-transfers any merchandise displayed, held, stored or offered for sale by any store or retail establishment from the container in which it should be displayed to any other container with intent to deprive the merchant of all or some part of the full retail value or

-under-rings merchandise with the intention of depriving the merchant of the full retail or

-destroys, removes, renders inoperative or deactivates any inventory control tag, security strip or mechanism designed to prevent a theft with the intention of depriving the merchant or the possession without paying the full retail value

There is a presumption that any person intentionally concealing un-purchased property either on the premises or outside the premises concealed the property with the intention of depriving the merchant of the possession, use or benefit of such merchandise without paying the full retail value.  The same presumption applies if a person conceals or causes to be concealed the un-purchased merchandise on another person or among another person’s belongings. 

It is important to hire a lawyer to handle a retail theft charge—even if it is a first offense.  A conviction for retail theft can remain on your criminal record and can affect your future.  Also, if it happens again, the penalty increases.  Don’t regret not hiring a lawyer to work for your best interests and negotiate a lenient punishment or not guilty verdict.

There may be an opportunity to reduce the charges or pay full restitution and have the charges to be dropped.  Another option might be a discretionary program called Accelerated Rehabilitative Disposition, also known as ARD.  If you are admitted to the program you will pay a fine, receive probation for 1 to 2 years and perform community service.  If you successfully complete the program, the charge will not be placed on your record.  You will be able to honestly admit to having no criminal conviction.  Consulting with an attorney before making any important decisions is vital.

If you are facing felony or misdemeanor theft charges in the Greater Philadelphia area, call or email the Law Office of Kevin Mark Wray, an experienced criminal defense attorney in Southeastern Pennsylvania. Call or email Criminal Defense Attorney Kevin Mark Wray today. It is important to start working on your defense right away.

Law Office of Kevin Mark Wray
200 West Front Street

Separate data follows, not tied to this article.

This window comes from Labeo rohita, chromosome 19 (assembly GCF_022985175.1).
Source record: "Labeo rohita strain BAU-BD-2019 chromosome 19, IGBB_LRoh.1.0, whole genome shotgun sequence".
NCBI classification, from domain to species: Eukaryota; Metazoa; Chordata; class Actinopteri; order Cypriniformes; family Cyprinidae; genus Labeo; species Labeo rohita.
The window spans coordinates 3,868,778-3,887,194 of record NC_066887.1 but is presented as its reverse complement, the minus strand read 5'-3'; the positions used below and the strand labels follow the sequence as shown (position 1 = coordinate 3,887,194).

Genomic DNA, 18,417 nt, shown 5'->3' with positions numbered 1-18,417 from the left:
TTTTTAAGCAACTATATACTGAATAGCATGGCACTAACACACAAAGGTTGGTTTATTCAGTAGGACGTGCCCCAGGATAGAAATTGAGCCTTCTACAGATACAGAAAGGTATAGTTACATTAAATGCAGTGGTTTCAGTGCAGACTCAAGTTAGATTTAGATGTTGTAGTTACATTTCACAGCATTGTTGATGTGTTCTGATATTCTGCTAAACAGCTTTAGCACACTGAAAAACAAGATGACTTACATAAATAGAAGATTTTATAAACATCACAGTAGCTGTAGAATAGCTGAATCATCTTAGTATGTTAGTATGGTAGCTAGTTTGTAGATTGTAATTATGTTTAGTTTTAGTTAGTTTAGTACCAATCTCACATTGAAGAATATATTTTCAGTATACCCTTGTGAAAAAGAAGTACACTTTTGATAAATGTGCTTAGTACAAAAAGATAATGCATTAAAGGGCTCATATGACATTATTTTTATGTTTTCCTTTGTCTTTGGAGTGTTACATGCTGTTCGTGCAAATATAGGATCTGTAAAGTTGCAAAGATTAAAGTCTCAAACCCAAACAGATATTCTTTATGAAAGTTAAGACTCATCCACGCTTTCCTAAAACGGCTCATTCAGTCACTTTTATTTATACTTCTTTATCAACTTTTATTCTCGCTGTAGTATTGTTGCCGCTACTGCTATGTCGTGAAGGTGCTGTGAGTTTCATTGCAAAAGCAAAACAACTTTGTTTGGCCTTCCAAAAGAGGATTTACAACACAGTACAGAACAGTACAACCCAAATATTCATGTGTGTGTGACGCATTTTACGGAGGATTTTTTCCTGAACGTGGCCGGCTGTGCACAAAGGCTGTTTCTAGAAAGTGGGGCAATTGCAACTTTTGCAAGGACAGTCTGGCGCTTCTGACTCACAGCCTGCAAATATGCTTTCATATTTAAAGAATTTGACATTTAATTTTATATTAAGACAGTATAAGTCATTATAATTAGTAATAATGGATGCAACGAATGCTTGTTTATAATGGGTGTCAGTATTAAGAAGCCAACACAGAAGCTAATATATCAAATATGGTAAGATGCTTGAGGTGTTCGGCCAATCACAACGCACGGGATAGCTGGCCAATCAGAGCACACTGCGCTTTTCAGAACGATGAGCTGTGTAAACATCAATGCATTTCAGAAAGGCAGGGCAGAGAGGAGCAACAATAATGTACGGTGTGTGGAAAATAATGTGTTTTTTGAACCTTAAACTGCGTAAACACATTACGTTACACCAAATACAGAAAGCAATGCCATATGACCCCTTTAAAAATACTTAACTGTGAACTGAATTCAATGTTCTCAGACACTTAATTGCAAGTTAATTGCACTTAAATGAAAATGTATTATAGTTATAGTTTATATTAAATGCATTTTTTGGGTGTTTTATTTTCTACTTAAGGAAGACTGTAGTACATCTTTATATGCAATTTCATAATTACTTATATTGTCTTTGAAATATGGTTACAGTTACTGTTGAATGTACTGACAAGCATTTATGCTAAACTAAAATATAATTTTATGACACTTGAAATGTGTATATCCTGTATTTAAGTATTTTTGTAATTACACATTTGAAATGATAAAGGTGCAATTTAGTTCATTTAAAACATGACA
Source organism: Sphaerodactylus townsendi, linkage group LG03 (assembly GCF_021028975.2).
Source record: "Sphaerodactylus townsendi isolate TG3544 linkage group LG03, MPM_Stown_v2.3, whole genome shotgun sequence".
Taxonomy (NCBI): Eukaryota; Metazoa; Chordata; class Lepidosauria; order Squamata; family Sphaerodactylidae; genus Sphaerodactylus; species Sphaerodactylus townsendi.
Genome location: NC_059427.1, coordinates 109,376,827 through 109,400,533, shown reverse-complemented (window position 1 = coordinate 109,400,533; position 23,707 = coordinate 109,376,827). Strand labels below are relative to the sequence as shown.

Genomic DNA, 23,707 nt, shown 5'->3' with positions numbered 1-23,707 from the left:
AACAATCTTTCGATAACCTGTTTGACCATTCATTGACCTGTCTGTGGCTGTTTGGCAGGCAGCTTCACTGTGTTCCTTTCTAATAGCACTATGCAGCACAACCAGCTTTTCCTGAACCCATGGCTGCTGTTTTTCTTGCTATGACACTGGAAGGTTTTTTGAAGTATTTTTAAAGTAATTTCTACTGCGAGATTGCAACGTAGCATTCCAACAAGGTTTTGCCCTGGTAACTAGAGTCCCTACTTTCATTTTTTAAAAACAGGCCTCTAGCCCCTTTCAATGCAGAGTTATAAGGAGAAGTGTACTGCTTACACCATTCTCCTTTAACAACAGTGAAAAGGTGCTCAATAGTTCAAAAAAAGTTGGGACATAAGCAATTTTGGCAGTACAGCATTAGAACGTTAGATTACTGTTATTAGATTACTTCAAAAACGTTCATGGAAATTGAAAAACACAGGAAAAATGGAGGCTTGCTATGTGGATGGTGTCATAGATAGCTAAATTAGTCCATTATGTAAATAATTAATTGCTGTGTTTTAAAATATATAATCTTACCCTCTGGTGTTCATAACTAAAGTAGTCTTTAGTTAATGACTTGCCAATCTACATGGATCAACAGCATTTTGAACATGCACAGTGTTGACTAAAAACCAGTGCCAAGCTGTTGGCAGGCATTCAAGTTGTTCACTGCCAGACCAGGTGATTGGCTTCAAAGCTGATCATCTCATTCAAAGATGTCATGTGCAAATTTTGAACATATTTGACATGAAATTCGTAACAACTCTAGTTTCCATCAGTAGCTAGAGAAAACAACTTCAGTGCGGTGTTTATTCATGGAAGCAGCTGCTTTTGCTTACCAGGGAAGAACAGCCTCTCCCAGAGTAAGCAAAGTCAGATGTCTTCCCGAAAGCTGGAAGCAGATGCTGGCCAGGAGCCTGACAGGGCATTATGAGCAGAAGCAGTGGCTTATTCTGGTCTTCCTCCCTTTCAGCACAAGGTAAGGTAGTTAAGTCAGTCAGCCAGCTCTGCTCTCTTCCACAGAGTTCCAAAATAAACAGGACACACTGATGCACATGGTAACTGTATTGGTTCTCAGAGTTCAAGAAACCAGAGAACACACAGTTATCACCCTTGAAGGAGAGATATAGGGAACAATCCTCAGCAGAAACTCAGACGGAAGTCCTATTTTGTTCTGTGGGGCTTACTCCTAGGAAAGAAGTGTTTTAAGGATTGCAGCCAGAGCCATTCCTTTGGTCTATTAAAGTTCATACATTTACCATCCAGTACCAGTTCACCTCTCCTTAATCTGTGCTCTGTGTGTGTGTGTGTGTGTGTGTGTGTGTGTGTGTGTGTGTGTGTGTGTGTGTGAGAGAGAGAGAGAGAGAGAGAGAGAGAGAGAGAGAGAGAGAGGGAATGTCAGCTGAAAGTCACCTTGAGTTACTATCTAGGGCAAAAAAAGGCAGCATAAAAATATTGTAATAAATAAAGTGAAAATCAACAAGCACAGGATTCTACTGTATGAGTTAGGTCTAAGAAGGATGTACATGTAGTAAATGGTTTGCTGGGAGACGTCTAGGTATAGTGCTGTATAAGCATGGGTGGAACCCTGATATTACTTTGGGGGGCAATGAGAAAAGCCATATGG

Media, PA 19063

(610) 800-5487 (mobile)
(610) 810-2999 (office)
(610) 566-1002 (fax)

This web posting is for general information and does not contain a full legal analysis of the matters presented.  It should not be construed as legal advice or relied upon as legal opinion on any specific facts or circumstances.  The invitation to contact Kevin M. Wray, Esquire is not a solicitation to provide professional services and should not be construed as an availability to perform legal services in any jurisdiction in which Kevin Wray is not licensed to practice.

Shoplifting: The grading of retail theft crimes

In Pennsylvania, the rules for "shoplifting"  are different than those for the other theft offenses.  It is worth noting that one can be charged and convicted of retail theft even if he does not take anything from the store without paying for the item.  Theft offenses are graded by the value of the stolen property and the record of the accused.

If the value of the stolen property is less than $150, a first offense is treated as a summary offense, a second offense is a misdemeanor of the second degree, and a third offense or subsequent offense is a felony of the third degree.

If the value of the stolen property is more than $150 but less than $2,000, first and second offenses are misdemeanors of the first degree, and a third offense or subsequent offense is a felony of the third degree.

If the value of the stolen property is more than $2,000, the charge is a felony of the third degree.

It is important to hire a lawyer to handle a retail theft charge—even if it is a first offense.  A conviction for retail theft can remain on your criminal record and can affect your future.  Also, if it happens again, the penalty increases.  Don’t regret not hiring a lawyer to work for your best interests and negotiate a lenient punishment or not guilty verdict.

If you are facing felony or misdemeanor theft charges in the Greater Philadelphia area, call or email the Law Office of Kevin Mark Wray, an experienced criminal defense attorney in Southeastern Pennsylvania. Call or email Criminal Defense Attorney Kevin Mark Wray today. It is important to start working on your defense right away.

Law Office of Kevin Mark Wray
200 West Front Street
Media, PA 19063

(610) 800-5487 (mobile)
(610) 810-2999 (office)
(610) 566-1002 (fax)